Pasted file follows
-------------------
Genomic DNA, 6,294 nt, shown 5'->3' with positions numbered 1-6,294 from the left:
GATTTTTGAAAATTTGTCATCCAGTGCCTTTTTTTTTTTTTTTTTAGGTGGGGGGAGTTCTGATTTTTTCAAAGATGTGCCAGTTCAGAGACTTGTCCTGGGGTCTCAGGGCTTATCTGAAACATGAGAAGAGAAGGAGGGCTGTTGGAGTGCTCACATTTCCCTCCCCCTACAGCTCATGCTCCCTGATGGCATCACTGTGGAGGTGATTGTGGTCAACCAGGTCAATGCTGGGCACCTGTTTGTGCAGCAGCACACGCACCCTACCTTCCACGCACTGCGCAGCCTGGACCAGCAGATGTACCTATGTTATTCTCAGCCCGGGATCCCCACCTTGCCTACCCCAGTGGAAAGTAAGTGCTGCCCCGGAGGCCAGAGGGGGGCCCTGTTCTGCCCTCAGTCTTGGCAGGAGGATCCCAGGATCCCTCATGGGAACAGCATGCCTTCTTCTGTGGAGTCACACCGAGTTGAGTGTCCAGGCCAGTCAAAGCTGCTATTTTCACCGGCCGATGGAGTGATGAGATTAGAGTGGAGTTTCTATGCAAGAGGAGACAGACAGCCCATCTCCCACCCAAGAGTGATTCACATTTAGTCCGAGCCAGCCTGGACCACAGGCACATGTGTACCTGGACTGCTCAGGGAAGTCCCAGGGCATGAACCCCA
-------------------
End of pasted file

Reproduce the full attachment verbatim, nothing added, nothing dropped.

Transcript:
Genomic DNA, 6,294 nt, shown 5'->3' with positions numbered 1-6,294 from the left:
GATTTTTGAAAATTTGTCATCCAGTGCCTTTTTTTTTTTTTTTTTAGGTGGGGGGAGTTCTGATTTTTTCAAAGATGTGCCAGTTCAGAGACTTGTCCTGGGGTCTCAGGGCTTATCTGAAACATGAGAAGAGAAGGAGGGCTGTTGGAGTGCTCACATTTCCCTCCCCCTACAGCTCATGCTCCCTGATGGCATCACTGTGGAGGTGATTGTGGTCAACCAGGTCAATGCTGGGCACCTGTTTGTGCAGCAGCACACGCACCCTACCTTCCACGCACTGCGCAGCCTGGACCAGCAGATGTACCTATGTTATTCTCAGCCCGGGATCCCCACCTTGCCTACCCCAGTGGAAAGTAAGTGCTGCCCCGGAGGCCAGAGGGGGGCCCTGTTCTGCCCTCAGTCTTGGCAGGAGGATCCCAGGATCCCTCATGGGAACAGCATGCCTTCTTCTGTGGAGTCACACCGAGTTGAGTGTCCAGGCCAGTCAAAGCTGCTATTTTCACCGGCCGATGGAGTGATGAGATTAGAGTGGAGTTTCTATGCAAGAGGAGACAGACAGCCCATCTCCCACCCAAGAGTGATTCACATTTAGTCCGAGCCAGCCTGGACCACAGGCACATGTGTACCTGGACTGCTCAGGGAAGTCCCAGGGCATGAACCCCA